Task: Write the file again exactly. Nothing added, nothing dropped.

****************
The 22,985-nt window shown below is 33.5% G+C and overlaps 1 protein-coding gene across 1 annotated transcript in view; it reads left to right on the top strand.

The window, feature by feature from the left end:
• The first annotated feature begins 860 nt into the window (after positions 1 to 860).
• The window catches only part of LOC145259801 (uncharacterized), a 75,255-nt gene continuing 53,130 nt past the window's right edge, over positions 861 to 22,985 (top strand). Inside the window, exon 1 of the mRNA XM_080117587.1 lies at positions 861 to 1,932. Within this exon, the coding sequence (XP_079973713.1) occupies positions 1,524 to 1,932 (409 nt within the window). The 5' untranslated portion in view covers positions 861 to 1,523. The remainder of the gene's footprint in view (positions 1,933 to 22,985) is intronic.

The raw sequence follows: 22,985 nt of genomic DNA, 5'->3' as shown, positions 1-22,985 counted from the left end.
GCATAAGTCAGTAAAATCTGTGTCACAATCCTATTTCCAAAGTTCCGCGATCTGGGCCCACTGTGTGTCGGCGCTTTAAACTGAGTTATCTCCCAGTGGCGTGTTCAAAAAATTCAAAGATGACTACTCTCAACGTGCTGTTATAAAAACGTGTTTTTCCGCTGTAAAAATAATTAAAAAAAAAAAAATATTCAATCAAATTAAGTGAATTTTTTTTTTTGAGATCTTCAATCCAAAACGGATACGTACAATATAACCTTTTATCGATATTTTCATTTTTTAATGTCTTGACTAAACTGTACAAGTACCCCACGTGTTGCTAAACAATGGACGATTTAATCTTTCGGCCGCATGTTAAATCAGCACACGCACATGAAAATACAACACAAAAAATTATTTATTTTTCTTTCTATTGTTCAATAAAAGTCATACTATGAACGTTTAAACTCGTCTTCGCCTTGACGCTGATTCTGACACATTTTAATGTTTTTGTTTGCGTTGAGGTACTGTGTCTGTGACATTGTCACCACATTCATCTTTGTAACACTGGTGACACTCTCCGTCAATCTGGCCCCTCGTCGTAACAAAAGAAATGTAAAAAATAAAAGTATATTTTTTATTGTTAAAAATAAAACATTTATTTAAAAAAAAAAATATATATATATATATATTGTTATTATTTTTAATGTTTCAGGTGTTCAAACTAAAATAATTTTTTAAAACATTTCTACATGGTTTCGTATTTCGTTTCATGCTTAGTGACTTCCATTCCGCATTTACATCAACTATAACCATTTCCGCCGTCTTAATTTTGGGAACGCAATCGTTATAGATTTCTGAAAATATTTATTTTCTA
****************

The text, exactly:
The 22,985-nt window shown below is 33.5% G+C and overlaps 1 protein-coding gene across 1 annotated transcript in view; it reads left to right on the top strand.

The window, feature by feature from the left end:
• The first annotated feature begins 860 nt into the window (after positions 1 to 860).
• The window catches only part of LOC145259801 (uncharacterized), a 75,255-nt gene continuing 53,130 nt past the window's right edge, over positions 861 to 22,985 (top strand). Inside the window, exon 1 of the mRNA XM_080117587.1 lies at positions 861 to 1,932. Within this exon, the coding sequence (XP_079973713.1) occupies positions 1,524 to 1,932 (409 nt within the window). The 5' untranslated portion in view covers positions 861 to 1,523. The remainder of the gene's footprint in view (positions 1,933 to 22,985) is intronic.

The raw sequence follows: 22,985 nt of genomic DNA, 5'->3' as shown, positions 1-22,985 counted from the left end.
GCATAAGTCAGTAAAATCTGTGTCACAATCCTATTTCCAAAGTTCCGCGATCTGGGCCCACTGTGTGTCGGCGCTTTAAACTGAGTTATCTCCCAGTGGCGTGTTCAAAAAATTCAAAGATGACTACTCTCAACGTGCTGTTATAAAAACGTGTTTTTCCGCTGTAAAAATAATTAAAAAAAAAAAAATATTCAATCAAATTAAGTGAATTTTTTTTTTTGAGATCTTCAATCCAAAACGGATACGTACAATATAACCTTTTATCGATATTTTCATTTTTTAATGTCTTGACTAAACTGTACAAGTACCCCACGTGTTGCTAAACAATGGACGATTTAATCTTTCGGCCGCATGTTAAATCAGCACACGCACATGAAAATACAACACAAAAAATTATTTATTTTTCTTTCTATTGTTCAATAAAAGTCATACTATGAACGTTTAAACTCGTCTTCGCCTTGACGCTGATTCTGACACATTTTAATGTTTTTGTTTGCGTTGAGGTACTGTGTCTGTGACATTGTCACCACATTCATCTTTGTAACACTGGTGACACTCTCCGTCAATCTGGCCCCTCGTCGTAACAAAAGAAATGTAAAAAATAAAAGTATATTTTTTATTGTTAAAAATAAAACATTTATTTAAAAAAAAAAATATATATATATATATATTGTTATTATTTTTAATGTTTCAGGTGTTCAAACTAAAATAATTTTTTAAAACATTTCTACATGGTTTCGTATTTCGTTTCATGCTTAGTGACTTCCATTCCGCATTTACATCAACTATAACCATTTCCGCCGTCTTAATTTTGGGAACGCAATCGTTATAGATTTCTGAAAATATTTATTTTCTA